In John chapter 3, Jesus is referring to himself when he says, “And just as Moses lifted up the serpent in the wilderness, so must the Son of Man be lifted up, that whoever believes in him may have eternal life.” And you have probably heard what comes next in verse 16: For God so loved the world that he gave his only Son, so that everyone who believes in him should not perish but have everlasting life.” Being lifted up did not mean being honored and praised by a crowd who was hoping for a military victory or a political coup. Jesus was the Messiah, the Anointed One who was given by God to demonstrate God’s love for the world. This was not what the crowd asked for in a Messiah: ironically, it was exactly the Messiah they got when that Palm Sunday crowd turned into a Good Friday mob shouting “Crucify him!”

[Slide] Paul’s letter to the Philippians was written in the late 50’s or early 60’s: about thirty years after Christ’s death. In Chapter 2 he quotes one of the earliest known Christian hymns: it is written in two stanzas or verses. The verse is about Jesus’ life and death -- that he was obedient to the point of death -- even death on a cross. This is the earthly way in which Christ was raised up: literally nailed to a cross of wood sturdy enough to support the weight of a person. Sometimes the nails were driven through the bones in the wrist, so the person couldn’t free his hands by tearing through the flesh and finer bones of the hands. Victims of crucifixion could live for several hours or several days, depending on their health and how much they had been beaten or tortured before they were crucified. Although the gospels tell us that Jesus was pierced in the side by a Roman solider, the actual cause of death would likely have been suffocation: the weight of your own body hanging made it difficult to exhale. That build-up of carbon dioxide would cause tissue damage and the breakdown of organ systems which would leak blood into the heart liver and lining of the lungs. Roman soldiers would break the prisoner’s legs after a few hours so they could no longer push up with their feet to help inhale.

This is not the kind of lifted up which anyone imagined on Palm Sunday. The people wanted a victory, not a victim. The disciples must have been delighted at the attention and that Jesus was finally getting the recognition he deserved as the Messiah. But Jesus had to know. He had to know that the crowd had it both right and terribly wrong. He was the Messiah, but not the Messiah they expected; he was the Messiah they were going to crucify. He could have turned back then and saved himself and let the people perish. He could have turned back on this coming Thursday night when he knew that one of his disciples had betrayed him and the rest were asleep while he was sweating drops of blood. He knew that the Jewish leaders and the Roman soldiers were coming, and he knew what they would likely do to him. He wanted that cup to pass him by -- who wouldn’t? -- but he prayed “Father, not my will, but Yours be done.” He was obedient even to the point of death.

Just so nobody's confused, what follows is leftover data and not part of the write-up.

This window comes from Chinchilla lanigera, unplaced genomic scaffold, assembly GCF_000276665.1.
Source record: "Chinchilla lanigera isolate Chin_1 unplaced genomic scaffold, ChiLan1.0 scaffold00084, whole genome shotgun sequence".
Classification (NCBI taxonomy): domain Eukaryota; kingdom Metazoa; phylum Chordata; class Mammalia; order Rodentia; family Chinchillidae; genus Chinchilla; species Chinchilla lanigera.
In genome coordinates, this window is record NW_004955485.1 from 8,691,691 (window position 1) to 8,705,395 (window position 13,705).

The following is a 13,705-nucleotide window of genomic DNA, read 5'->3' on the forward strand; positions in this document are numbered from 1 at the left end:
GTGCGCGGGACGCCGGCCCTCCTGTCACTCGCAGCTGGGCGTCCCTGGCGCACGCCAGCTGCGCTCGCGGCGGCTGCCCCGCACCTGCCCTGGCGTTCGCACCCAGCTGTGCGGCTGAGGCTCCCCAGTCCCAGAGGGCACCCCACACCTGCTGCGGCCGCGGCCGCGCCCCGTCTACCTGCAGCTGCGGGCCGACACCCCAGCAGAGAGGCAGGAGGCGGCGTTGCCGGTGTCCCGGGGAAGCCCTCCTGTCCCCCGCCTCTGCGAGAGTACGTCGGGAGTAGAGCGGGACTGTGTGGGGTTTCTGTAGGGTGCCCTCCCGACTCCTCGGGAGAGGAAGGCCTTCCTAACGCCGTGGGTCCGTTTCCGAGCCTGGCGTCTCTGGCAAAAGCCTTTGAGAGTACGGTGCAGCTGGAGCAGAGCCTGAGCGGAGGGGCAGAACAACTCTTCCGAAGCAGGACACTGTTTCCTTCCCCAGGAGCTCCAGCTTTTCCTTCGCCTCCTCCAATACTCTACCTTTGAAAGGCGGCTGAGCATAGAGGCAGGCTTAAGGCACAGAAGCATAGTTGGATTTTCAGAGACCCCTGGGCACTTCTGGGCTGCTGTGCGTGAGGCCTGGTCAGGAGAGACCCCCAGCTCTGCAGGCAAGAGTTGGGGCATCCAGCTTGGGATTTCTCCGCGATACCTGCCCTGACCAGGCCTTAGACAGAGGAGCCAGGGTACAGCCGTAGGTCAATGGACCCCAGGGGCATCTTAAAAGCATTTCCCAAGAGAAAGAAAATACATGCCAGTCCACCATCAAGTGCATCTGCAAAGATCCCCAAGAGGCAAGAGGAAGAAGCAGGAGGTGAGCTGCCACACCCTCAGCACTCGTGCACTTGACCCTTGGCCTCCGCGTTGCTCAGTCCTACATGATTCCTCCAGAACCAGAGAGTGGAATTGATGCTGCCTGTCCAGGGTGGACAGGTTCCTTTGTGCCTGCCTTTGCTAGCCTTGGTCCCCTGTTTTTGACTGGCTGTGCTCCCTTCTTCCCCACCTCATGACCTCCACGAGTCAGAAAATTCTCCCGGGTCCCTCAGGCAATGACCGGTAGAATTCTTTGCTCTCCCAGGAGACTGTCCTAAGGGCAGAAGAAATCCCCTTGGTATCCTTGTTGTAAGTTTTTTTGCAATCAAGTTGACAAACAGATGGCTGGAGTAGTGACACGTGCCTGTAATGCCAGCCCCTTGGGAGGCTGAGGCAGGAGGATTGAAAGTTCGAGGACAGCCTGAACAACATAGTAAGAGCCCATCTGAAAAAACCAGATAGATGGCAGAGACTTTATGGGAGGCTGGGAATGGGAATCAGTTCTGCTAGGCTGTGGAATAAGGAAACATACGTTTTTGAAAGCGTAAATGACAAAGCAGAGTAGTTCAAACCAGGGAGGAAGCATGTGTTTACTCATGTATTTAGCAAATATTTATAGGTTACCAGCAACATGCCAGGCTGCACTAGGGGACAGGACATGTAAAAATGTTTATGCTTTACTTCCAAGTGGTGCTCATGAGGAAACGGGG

And that friends, is where grace happened. When Jesus emptied himself of the human acclaim he was entitled to, and the divine power which was his birthright and took the form of a slave in human likeness. Jesus, God’s Son, blameless and perfect, allowed himself to be killed by a corrupt establishment that was threatened that the might seize human political power -- power which Jesus knew to be an illusion-- false power to impress a crowd who had no idea who he really was. Instead of claiming that Palm Sunday power, Jesus chose to trust in the power of God and was obedient even to the point of death on a cross. That is where we will be on Friday.

[Slide] But Jesus’ death is not the end of the story. We will be at a different place next Sunday than we are this Friday. There is another verse to the hymn in Philippians; a verse which begins: Therefore God also highly exalted him and gave him the name that is above every name. Christ who was lifted up on a cross on Friday will be exalted on Sunday morning: raised from the dead into everlasting life. It’s a wonderful story: it’s a promise for eternity. The only way to Easter and eternal life is through Good Friday and a willingness to empty ourselves of any illusion of our own power and glory. Our richest gain is loss compared to the power of the cross and the grace of Jesus Christ.

Blessings for the week ahead. If you are not able to join us here at Creekside on Thursday evening for our Love Feast and Good Friday service, please make time to read and pray on your own or with another community of faith. God bless you. Amen.